The Report also characterized the S&ED as a “risk-reduction mechanism” since it allowed the American and Chinese sides to better understand each other’s systems and the barriers to progress. This helped deescalate rhetoric and provide the space to find concrete solutions.
Participants interviewed for the Report also emphasized the S&ED’s role in building relationships between officials on both sides.
There were many areas in which the S&ED led to concrete positive outcomes.
In the wake of the Global Financial Crisis, China and the US committed to rebalancing their economies to reinforce global macroeconomic stability. China increased domestic consumption from 49 to 55 percent of GDP by the end of the S&ED. At the same time, the US cut deficit spending by almost two-thirds. Such cooperation helped underpin the recovery and reduced the risks associated with “global imbalances”.
The S&ED led to many important outcomes concerning climate change and the environment. Through information and experience sharing, it facilitated China’s accession to the Paris Agreement. In the 2011S&ED, the US and China committed to work together in regional fisheries management. At the 2012 S&ED, the US and China agreed to strengthen cooperation through the Asia-Pacific Network for Sustainable Forest Management and Rehabilitation, a regional initiative led by China and adopted by APEC. In the 2014 S&ED, China announced that it would improve vehicle emission standards. These standards were informed by expertise shared by the US. The S&ED helped establish the Clean Energy Research Center, a public-private partnership on clean energy research and development. The US and China also successfully cooperated to improve the effectiveness of marine protected areas.
The S&ED led to advances in public health management. The US and China offered a coordinated response to the African Ebola crisis in 2014. The cooperation advanced, culminating in a joint project, in partnership with the African Union, to establish an Africa Center for Disease Control that was officially launched in January 2017. Americans provided expertise for the institution, while the Chinese constructed the physical infrastructure.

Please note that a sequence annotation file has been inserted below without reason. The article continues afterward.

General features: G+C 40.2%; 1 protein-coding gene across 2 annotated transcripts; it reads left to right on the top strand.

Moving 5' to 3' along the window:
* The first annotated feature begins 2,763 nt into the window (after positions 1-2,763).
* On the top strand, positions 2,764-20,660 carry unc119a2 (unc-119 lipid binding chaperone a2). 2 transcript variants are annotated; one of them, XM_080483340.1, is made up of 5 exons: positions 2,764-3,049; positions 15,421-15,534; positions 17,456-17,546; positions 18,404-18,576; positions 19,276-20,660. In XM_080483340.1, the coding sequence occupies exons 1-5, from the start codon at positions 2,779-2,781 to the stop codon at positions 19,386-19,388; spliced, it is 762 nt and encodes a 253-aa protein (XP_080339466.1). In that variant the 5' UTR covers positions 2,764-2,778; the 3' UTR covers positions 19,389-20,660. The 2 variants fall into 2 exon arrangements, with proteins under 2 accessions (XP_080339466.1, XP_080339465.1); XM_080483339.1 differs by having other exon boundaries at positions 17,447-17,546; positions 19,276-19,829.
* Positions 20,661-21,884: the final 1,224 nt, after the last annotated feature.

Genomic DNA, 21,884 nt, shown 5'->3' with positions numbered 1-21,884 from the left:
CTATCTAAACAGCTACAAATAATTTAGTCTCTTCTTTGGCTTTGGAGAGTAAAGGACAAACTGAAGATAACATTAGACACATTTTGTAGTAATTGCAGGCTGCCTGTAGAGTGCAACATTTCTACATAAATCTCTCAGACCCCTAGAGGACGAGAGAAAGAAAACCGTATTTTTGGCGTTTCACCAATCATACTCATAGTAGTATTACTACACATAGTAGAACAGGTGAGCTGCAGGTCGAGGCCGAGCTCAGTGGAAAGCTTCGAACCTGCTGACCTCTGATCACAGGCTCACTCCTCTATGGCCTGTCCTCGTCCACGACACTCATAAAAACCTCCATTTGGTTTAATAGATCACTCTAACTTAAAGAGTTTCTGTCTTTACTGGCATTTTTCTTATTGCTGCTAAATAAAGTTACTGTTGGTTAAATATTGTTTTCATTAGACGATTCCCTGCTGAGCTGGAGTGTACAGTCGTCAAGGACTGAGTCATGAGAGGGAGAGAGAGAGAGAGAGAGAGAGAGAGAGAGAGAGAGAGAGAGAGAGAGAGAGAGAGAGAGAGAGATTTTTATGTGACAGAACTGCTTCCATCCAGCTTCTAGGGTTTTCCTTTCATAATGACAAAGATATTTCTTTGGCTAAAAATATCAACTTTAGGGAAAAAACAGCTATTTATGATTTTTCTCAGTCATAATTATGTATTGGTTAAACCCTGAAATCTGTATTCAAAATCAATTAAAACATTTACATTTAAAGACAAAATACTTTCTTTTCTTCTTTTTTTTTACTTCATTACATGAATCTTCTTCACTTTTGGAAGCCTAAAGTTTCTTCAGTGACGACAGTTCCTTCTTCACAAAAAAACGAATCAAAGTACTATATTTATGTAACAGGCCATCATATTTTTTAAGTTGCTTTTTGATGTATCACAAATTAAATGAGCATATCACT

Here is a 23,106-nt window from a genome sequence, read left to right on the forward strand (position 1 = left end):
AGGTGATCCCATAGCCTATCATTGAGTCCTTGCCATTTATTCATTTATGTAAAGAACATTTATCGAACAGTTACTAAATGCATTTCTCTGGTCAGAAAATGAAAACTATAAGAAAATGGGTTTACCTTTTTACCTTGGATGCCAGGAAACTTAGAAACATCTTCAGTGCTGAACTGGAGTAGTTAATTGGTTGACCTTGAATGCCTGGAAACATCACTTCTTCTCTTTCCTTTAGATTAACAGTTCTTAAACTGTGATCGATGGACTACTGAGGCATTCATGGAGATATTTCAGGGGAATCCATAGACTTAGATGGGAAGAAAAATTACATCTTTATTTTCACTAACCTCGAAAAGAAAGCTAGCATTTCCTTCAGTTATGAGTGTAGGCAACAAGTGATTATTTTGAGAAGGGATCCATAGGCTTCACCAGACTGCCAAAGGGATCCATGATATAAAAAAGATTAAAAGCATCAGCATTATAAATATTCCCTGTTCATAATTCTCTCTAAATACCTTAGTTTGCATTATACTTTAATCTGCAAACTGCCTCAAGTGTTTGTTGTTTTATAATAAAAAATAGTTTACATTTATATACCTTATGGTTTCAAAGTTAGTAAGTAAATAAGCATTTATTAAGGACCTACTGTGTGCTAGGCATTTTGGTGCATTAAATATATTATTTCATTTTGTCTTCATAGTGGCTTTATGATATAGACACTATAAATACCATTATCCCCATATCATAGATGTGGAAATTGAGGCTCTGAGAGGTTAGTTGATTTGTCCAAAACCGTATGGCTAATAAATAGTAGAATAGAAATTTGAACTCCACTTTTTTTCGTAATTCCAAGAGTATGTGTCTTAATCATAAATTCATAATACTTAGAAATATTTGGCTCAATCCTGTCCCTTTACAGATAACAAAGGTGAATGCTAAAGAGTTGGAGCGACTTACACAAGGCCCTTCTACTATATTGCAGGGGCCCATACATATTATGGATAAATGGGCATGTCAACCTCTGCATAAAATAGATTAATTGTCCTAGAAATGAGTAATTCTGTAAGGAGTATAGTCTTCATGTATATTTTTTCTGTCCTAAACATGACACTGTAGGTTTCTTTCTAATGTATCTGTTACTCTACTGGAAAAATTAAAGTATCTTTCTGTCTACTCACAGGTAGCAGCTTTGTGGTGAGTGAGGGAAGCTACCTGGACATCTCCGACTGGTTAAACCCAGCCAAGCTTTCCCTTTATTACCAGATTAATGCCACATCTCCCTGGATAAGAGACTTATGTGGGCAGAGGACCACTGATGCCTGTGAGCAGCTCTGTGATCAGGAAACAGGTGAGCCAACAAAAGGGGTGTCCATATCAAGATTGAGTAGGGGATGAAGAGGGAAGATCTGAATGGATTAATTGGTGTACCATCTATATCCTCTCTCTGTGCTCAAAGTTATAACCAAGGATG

One can only imagine that more robust bilateral communication and collaboration might have contributed to a more effective response to COVID-19. However, at the time of the outbreak, the Trump Administration had reduced or eliminated many of the China-US cooperation mechanisms. The US’s Center for Disease Control’s program in China had been significantly downsized and its epidemic prevention activities, established following the Ebola outbreak, had been slashed in 2019.
Finally, the S&ED contributed to outcomes for security and law enforcement. China and the US cooperated to bust child pornography rings and control the cross-border flow of narcotics. A memorandum of understanding was signed that helped verify the identities of illegal immigrants in the US. The program to reduce potential collisions in space appears to be particularly instructive. Prior to 2014, NASA’s only communication with its Chinese counterparts was via fax. As the Reports notes, this was hardly the recipe for a swift resolution of impending space disasters. Over time, a direct link was established between the US Joint Space Operations Center and the Beijing Institute for Telecommunications and Tracking. And today there is a regular and routine process for sharing collision avoidance notifications.
Given the extensive ties between China and the US, the Report says that the future prosperity of both countries – and the world – depends on the evolution of bilateral relations. The strategic question is how to, not whether to engage. The research presented in the Report argues that “regular and routine” processes for information sharing and cooperation will yield the biggest benefits.